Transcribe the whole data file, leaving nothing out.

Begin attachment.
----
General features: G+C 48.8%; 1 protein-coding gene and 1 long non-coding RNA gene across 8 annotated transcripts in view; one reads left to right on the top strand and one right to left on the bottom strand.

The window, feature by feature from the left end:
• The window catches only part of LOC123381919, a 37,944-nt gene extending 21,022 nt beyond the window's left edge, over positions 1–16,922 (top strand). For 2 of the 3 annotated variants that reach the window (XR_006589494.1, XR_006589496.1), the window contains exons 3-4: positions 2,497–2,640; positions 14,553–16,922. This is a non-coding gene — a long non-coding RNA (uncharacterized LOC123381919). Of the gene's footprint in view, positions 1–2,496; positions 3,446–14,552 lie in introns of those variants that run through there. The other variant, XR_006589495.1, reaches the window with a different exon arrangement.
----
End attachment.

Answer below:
General features: G+C 48.8%; 1 protein-coding gene and 1 long non-coding RNA gene across 8 annotated transcripts in view; one reads left to right on the top strand and one right to left on the bottom strand.

The window, feature by feature from the left end:
• The window catches only part of LOC123381919, a 37,944-nt gene extending 21,022 nt beyond the window's left edge, over positions 1–16,922 (top strand). For 2 of the 3 annotated variants that reach the window (XR_006589494.1, XR_006589496.1), the window contains exons 3-4: positions 2,497–2,640; positions 14,553–16,922. This is a non-coding gene — a long non-coding RNA (uncharacterized LOC123381919). Of the gene's footprint in view, positions 1–2,496; positions 3,446–14,552 lie in introns of those variants that run through there. The other variant, XR_006589495.1, reaches the window with a different exon arrangement.